white house historical association > president's park / citizen's soapbox : a history of protest at the white house
In the past few decades, there have been revisions in regulations and a change in the number of protesters allowed in Lafayette Park. The current maximum number within the park itself, at any one time, is 3,000, while 750 people can demonstrate on the White House sidewalk,* although these limitations may be waived. Additionally, regulations on signs affect those that choose to share a visual voice. Non-hand-carried signs are to be no larger than four feet square and must be attended by the demonstrator, although there is no limitation on hand-carried signs in Lafayette Park.  This is to allow tourists a view of the White House and allows a free flow for pedestrians making their way through the park.  Structures, packages and parcels cannot be placed on the sidewalk for security reasons.  There is a continuing effort to balance the beauty of the park, the safety of visitors, and the First Amendment rights of citizens.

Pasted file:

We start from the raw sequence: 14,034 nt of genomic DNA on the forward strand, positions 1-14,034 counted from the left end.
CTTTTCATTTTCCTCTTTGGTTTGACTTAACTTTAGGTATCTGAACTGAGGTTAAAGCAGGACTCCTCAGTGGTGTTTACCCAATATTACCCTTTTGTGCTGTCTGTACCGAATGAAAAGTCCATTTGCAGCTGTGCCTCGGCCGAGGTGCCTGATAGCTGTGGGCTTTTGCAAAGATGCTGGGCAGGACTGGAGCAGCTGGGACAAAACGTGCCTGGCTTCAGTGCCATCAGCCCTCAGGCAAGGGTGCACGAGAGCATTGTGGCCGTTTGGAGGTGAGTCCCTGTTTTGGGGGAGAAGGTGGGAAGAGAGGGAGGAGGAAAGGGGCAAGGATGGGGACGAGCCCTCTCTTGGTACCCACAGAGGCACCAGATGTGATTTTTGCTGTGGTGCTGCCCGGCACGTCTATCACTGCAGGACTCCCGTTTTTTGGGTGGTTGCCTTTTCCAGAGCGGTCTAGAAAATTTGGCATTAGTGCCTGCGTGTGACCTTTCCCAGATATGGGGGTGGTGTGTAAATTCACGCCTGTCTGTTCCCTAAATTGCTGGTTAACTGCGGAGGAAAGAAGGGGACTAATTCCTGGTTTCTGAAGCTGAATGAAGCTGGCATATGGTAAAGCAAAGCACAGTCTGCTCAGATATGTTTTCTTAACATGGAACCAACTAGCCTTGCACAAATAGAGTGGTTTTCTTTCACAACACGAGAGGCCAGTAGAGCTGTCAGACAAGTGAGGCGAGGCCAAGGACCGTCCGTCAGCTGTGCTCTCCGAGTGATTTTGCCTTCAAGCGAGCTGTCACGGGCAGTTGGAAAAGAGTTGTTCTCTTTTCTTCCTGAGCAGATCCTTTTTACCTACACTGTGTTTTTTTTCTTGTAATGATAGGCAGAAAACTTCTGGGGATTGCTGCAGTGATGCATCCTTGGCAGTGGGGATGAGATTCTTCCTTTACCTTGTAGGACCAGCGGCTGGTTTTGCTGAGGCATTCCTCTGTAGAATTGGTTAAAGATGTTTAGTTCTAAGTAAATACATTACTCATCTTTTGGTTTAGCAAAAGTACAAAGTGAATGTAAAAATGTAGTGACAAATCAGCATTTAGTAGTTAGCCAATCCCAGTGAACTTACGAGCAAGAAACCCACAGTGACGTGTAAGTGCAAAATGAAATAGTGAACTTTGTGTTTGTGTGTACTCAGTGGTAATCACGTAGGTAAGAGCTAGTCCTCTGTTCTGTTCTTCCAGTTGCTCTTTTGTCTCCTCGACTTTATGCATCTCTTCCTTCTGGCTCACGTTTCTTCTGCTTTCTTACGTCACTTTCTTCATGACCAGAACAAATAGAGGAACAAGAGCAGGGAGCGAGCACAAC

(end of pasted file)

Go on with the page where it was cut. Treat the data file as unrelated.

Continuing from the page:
Within these regulations, Lafayette Park is still a major destination for those who have grievances. Topics such as the Iraq War, abortion, and the Israeli-Palestinian conflict are some examples of themes expressed in the park. While large numbers of groups still seek to assemble in the park, many issues are represented by individual protestors. Concepcion Picciotto and William Thomas maintain a peace vigil. Citizens like Alan Shapiro, ‘Prophet John,’ and Zeus come out on a weekly basis to have their opinions expressed, no matter what they are at the moment. 

*Regulation 36 CFR 7.96(g)(5)


citizen's soapbox > open page
one > introduction
two > suffragists
three > truman assassination attempt
four > civil rights
five > anti-war protests, 60s-70s
six > nuclear disarmament
seven > pro-life & pro-choice
eight > the cause continue
nine > conclusion
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president's park / citizen's soapbox walking tour map [pdf]
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